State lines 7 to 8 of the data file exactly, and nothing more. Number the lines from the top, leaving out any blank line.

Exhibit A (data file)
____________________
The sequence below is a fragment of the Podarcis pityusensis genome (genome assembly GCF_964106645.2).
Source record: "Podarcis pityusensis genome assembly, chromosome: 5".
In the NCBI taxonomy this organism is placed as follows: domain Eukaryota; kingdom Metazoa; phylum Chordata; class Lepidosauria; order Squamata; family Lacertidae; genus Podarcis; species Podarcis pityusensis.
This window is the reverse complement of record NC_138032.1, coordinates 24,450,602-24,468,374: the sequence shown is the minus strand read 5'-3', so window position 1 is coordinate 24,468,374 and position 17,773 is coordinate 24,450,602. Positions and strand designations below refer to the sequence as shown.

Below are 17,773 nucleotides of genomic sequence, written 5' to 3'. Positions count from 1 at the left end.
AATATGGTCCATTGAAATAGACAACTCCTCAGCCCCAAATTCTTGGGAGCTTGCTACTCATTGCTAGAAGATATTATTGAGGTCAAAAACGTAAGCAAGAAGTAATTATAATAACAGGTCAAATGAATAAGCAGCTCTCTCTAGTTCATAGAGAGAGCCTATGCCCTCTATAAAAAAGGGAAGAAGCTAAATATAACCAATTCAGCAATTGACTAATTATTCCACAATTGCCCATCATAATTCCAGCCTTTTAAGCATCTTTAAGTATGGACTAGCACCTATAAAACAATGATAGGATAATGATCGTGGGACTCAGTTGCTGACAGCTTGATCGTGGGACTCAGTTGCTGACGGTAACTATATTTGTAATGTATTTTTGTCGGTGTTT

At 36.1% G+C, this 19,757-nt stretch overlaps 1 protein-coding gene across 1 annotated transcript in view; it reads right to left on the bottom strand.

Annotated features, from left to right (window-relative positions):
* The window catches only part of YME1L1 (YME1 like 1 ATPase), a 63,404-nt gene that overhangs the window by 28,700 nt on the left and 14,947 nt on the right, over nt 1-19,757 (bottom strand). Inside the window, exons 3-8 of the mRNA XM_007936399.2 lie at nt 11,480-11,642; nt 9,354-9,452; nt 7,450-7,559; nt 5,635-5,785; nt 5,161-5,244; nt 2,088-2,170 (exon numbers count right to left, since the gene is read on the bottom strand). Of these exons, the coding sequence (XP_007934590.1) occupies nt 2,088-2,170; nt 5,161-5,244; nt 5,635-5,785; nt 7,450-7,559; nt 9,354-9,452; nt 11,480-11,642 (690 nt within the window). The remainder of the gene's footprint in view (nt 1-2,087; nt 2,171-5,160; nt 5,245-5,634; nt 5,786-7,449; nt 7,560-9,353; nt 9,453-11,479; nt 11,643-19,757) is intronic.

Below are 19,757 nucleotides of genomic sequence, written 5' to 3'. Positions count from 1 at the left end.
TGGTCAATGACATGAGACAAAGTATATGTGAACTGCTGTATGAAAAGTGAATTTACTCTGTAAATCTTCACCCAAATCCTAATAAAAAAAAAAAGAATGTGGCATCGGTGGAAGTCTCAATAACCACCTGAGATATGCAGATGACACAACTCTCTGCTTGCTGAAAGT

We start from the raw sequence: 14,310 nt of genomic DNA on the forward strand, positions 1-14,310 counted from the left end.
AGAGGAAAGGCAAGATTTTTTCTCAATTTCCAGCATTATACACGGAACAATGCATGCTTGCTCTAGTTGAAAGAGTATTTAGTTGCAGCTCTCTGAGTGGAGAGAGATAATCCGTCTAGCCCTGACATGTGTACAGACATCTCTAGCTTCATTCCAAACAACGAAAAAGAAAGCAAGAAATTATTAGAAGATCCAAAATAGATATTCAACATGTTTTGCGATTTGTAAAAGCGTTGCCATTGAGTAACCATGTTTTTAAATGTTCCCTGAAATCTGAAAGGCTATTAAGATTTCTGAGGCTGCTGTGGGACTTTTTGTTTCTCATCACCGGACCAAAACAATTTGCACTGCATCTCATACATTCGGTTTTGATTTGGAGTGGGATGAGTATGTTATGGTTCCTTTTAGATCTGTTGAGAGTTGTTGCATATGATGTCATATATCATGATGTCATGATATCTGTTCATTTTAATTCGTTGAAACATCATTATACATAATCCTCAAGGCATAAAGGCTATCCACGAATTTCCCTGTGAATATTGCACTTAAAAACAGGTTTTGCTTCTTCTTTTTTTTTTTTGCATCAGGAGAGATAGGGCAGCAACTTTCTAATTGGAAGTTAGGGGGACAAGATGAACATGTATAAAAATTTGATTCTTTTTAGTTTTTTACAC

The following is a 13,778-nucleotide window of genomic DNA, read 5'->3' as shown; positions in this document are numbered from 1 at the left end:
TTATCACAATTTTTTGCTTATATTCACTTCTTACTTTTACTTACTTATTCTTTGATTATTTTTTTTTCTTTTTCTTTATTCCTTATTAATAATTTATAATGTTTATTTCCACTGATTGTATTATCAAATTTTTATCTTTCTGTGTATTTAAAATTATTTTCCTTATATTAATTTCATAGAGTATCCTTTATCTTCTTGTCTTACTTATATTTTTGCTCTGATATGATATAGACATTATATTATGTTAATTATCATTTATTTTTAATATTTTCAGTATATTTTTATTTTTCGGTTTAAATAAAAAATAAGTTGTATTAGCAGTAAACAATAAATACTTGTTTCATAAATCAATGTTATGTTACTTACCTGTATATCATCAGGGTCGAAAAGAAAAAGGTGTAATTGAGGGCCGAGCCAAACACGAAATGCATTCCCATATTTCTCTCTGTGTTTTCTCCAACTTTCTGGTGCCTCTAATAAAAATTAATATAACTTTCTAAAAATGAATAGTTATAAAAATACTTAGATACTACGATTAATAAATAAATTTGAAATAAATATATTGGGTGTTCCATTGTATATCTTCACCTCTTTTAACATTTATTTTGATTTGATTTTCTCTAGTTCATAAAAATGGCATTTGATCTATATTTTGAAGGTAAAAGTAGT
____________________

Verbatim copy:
At 36.1% G+C, this 19,757-nt stretch overlaps 1 protein-coding gene across 1 annotated transcript in view; it reads right to left on the bottom strand.

Annotated features, from left to right (window-relative positions):